Pub. date: 2005 | Online Pub. Date: September 15, 2007 | DOI: 10.4135/9781412950565 | Print ISBN: 9780761928201 | Online ISBN: 9781412950565| Publisher:SAGE Publications, Inc.About this encyclopedia
Thomas P. Vaccaro & John D. Hogan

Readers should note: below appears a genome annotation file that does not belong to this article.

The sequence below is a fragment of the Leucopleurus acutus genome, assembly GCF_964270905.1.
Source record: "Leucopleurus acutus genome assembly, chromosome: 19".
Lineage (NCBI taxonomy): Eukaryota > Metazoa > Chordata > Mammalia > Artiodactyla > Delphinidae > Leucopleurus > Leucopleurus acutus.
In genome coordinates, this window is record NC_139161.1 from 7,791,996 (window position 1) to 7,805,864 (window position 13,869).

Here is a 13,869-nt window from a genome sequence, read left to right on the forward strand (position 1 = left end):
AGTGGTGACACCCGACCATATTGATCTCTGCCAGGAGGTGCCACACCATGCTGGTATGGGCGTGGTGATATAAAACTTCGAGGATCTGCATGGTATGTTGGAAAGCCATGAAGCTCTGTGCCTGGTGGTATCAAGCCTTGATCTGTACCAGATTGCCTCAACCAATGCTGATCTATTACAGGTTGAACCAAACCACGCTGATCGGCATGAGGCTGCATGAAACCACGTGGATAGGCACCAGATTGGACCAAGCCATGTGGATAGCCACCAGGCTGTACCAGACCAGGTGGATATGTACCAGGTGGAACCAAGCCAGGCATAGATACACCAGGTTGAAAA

Anna Freud (1895–1982) was the only one of Sigmund Freud's children to become a psychoanalyst, but that role does not begin to characterize her contributions adequately. She was an important figure as her father's daughter, colleague, companion, secretary, nurse, and heir. But she also made substantial independent scientific contributions in her own right. A prolific writer, her publications spanned a remarkably broad range of topics, including numerous books and more than 100 articles. She systematized and furthered her father's ideas and pioneered their application to child psychotherapy and education. The youngest of six children, Anna Freud was born to Sigmund and Martha Bernays Freud on December 3, 1895, in Vienna, Austria. By all accounts, Anna was very close to her father, having been born during the period when he was undergoing the vigorous self-analysis that ultimately led to some of his most important work. She sometimes said that she and ...